Notes and thoughts on Thursday night’s 2018 NBA Draft:
▪ I get the nasty New York boos when the Knicks bypassed Michael Porter Jr. and selected Kevin Knox with the No. 9 pick. If healthy, Porter could be a difference-maker. He was the No. 1-ranked prep prospect entering last college basketball season. He hurt his back, however. Back injuries are tricky and uncertain. But Knicks fans are desperate. They were all for taking a chance.
I think Knox will be a good pro. His skills are more suited to the open-floor game of the NBA. Remember his 37-point performance at West Virginia in an up-and-down game. But Knox needs more of an edge to his game. If he’s going to excel in the association, he’ll have to be more aggressive.
▪ Asked about the New York media, Knox said he didn’t see it as a problem after dealing with the Kentucky media.
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▪ Tim Bontemps of the Washington Post on Knox: “Knicks fans here were going crazy for Michael Porter Jr. but the choice instead was Knox. One of the youngest players in the draft, Knox has intriguing upside and played out of position on an oddly-constructed Kentucky team. The Knicks are in the middle of what portends to be a lengthy rebuild, and Knox is a pick for the future.”
▪The Clippers seem like a good spot for Shai Gilgeous-Alexander. The Clips are in rebuilding mode. They need a point guard. And I think Shai’s skills and length are perfect for the pros. At 6-foot-6, with a ridiculous wingspan, he is suited for the defensive switching all NBA teams favor right now.
▪ When Charlotte chose Gilgeous-Alexander at No. 11, UK fans were busy tweeting about a possible Shai/Malik Monk backcourt. Two problems with that. Monk did not start a game last season for the Hornets. And then Shai was shipped to the Clippers.
▪ Jonathan Givony of ESPN was most disappointed: “Charlotte trading Shai Gilgeous-Alexander away. I was personally excited to see the all-Kentucky backcourt with Malik Monk, as it felt like the two players complement each other very well.”
▪ Those of us who watched Gilgeous-Alexander find ways to get to the rim and finish have to believe that will translate in the NBA.
▪ Scott Fowler of the Charlotte Observer was underwhelmed with the Hornets’ draft: “To me, Bridges will not be a home run. He’s a safer pick than Porter, and you can see why new Charlotte Hornets general manager Mitch Kupchak would want to start his tenure with a player who was a second-team All-American last season rather than one in Porter who only played in three games because of his back injury.”
▪ Pete Blackburn of CBS Sports did not like Shai’s suit.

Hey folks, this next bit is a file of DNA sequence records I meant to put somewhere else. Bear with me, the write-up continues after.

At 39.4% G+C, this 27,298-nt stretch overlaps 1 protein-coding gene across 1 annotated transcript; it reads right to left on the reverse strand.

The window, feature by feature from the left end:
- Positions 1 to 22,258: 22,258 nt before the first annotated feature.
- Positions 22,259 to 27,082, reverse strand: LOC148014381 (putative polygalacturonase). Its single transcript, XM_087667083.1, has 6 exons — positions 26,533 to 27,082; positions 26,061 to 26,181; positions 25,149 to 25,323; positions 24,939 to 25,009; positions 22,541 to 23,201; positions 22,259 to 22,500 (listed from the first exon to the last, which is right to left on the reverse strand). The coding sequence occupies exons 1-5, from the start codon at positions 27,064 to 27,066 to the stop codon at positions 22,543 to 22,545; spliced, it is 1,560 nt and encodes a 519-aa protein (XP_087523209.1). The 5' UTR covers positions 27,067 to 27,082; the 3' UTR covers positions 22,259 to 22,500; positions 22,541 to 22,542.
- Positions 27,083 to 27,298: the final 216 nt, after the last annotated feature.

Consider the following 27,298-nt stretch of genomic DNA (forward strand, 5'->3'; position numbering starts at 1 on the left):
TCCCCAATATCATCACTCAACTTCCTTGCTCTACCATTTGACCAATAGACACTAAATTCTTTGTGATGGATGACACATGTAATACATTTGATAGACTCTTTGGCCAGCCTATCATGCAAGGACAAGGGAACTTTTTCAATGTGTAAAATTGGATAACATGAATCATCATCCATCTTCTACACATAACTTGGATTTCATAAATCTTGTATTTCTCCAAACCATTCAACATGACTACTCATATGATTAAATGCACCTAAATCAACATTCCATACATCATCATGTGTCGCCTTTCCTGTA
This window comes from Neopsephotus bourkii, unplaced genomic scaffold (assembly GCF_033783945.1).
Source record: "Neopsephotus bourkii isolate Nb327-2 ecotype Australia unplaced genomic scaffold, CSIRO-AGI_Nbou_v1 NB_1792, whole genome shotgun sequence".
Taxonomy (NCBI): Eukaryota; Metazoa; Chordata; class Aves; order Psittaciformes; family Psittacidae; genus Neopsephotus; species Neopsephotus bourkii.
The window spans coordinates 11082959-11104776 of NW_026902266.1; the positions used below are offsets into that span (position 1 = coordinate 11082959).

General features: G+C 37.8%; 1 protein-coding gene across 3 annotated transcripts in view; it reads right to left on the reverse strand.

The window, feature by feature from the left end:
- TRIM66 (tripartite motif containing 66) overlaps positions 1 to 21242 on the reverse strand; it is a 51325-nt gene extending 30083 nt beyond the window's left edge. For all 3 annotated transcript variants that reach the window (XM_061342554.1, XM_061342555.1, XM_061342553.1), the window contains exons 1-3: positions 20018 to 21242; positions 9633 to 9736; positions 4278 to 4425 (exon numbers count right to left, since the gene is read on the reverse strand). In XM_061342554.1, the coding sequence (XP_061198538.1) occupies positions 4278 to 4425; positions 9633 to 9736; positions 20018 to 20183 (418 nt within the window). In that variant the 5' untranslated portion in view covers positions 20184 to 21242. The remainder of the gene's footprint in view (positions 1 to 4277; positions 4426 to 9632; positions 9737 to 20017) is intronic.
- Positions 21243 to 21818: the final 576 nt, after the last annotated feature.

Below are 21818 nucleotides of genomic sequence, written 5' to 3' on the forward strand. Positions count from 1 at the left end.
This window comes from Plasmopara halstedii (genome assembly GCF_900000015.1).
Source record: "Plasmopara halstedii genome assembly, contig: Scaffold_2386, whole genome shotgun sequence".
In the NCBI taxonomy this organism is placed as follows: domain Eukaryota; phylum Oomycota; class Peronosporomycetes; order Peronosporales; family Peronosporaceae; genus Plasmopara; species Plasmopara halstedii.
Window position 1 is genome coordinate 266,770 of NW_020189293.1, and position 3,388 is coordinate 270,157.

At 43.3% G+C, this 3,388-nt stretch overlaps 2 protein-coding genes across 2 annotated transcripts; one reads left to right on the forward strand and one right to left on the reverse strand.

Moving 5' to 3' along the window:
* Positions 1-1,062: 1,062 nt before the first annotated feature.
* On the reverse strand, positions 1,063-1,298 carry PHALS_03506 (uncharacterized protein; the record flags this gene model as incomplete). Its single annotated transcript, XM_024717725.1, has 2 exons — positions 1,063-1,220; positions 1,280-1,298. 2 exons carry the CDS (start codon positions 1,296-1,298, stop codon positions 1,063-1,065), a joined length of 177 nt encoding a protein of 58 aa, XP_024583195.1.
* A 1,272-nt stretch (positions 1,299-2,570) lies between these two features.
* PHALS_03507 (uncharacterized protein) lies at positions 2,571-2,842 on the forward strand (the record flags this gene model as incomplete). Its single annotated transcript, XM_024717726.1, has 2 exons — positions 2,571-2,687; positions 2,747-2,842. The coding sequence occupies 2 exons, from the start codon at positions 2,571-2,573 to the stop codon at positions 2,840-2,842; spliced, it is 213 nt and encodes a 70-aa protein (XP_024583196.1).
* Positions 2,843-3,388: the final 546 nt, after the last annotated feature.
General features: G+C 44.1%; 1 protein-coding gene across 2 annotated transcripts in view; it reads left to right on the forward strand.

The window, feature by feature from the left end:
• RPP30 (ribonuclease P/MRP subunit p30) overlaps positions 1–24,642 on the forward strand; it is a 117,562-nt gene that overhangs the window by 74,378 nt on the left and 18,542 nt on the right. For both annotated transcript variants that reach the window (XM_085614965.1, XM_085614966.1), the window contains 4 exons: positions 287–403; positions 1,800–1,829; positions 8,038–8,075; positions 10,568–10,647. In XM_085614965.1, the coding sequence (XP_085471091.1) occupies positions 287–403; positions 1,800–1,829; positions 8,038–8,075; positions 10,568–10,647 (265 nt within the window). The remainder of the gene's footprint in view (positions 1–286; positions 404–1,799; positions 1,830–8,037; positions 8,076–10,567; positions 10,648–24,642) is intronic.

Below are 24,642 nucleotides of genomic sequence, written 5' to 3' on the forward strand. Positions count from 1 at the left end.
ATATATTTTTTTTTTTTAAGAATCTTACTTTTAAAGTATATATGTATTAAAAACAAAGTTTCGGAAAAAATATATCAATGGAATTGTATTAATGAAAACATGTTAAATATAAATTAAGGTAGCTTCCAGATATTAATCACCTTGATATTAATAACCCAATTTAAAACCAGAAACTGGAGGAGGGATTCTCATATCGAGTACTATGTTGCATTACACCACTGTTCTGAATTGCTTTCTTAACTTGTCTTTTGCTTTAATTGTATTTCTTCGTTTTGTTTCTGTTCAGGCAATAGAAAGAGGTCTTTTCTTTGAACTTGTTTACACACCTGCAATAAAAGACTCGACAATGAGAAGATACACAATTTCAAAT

▪ Here's how the complete NBA Draft went down.
▪Taken in the second round by Brooklyn, Hamidou Diallo ended up taking a long and winding road to Oklahoma City, where he will join Patrick Patterson and Dakari Johnson as ex-Cats who will play for Billy Donovan.
▪ Interesting that Denver ended up with two players with huge health question marks. Michael Porter Jr. has the back issue. Jarred Vanderbilt has the ankle/foot issues. Rolling the dice.
▪ ESPN’s Jimmy Dykes: “10 years from now, we will be saying Collin Sexton was a steal at #8 in the draft. Dude can play…”
▪ You hear this from every player drafted or undrafted: “I’m going to make the teams that passed on me regret it.”
▪ Count me among those who grew weary of Chauncey Billups’ comparisons.
▪ The most under-utilized ESPN asset on draft night is invariably Fran Fraschilla.
▪ Adrian Wojnarowski conducted a master class in tipping picks without technically naming picks.
▪ I agree with David Padgett that Ray Spalding could end up begin a steal. Headed to Dallas, the former Louisville and Louisville Trinity star has terrific upside.
▪ If the NCAA allowed undrafted players to return to school: Trevon Duval could return to Duke; Wenyen Gabriel could return to UK; Deng Adel could return to Louisville; Malik Newman could return to Kansas; Rawle Alkins and Allonzo Trier could return to Arizona; D.J. Hogg and Tyler Davis could return to Texas A&M. Just to name a few.
▪ ESPN’s Mike Schmitz on Boston taking ex-Texas A&M forward Robert Williams: “He's much more suited for the open NBA game than the role he played as a power forward with clogged paint at Texas A&M. Boston is the exact environment that Williams needs to rev up his focus and commitment to his craft. The Celtics also could really use a big in Williams' mold, as he'll be a tremendous lob threat for Kyrie Irving and the rest of Boston's offensive weapons.”
▪ Jason Jones of the Sacramento Bee on the Kings’ taking Marvin Bagley at No. 2: “The Kings stand alone in their trend of adding big men through the draft. They're the only team to take a power forward or center in the first round in each of the last four years.”
▪ Alex Schiffer of the Kansas City Star on Michael Porter Jr.’s long wait on draft night: “Porter’s agent, Mark Bartelstein of Priority Sports, started out at Porter's table seated across from him at the draft. But by the time the Knicks used the No. 9 pick on Kentucky’s Kevin Knox — another long shooter who plays on the wing —Bartelstein was sitting next to Porter, patting him while the forward dropped his head.”
▪ Jeff Eisenberg of Yahoo thinks the Hawks took a huge gamble taking Trae Young as the next Stephen Curry. “In today’s mismatch-oriented NBA, a player as slight of stature and disinterested on defense as Young will turn out to be a magnet for switches. Opponents will use ball screens to force Young to guard their best perimeter scorer until the former Oklahoma star proves he can string together stops or the Hawks pull him off the floor.”
▪ Mac Engel of the Star-Telegram likes the Mavs’ acquiring Luka Doncic: “Given the way the Europeans have transitioned to the NBA since the Mavs bagged Dirk Nowitzki back in what feels like 1968, it's hard not to like this pick.”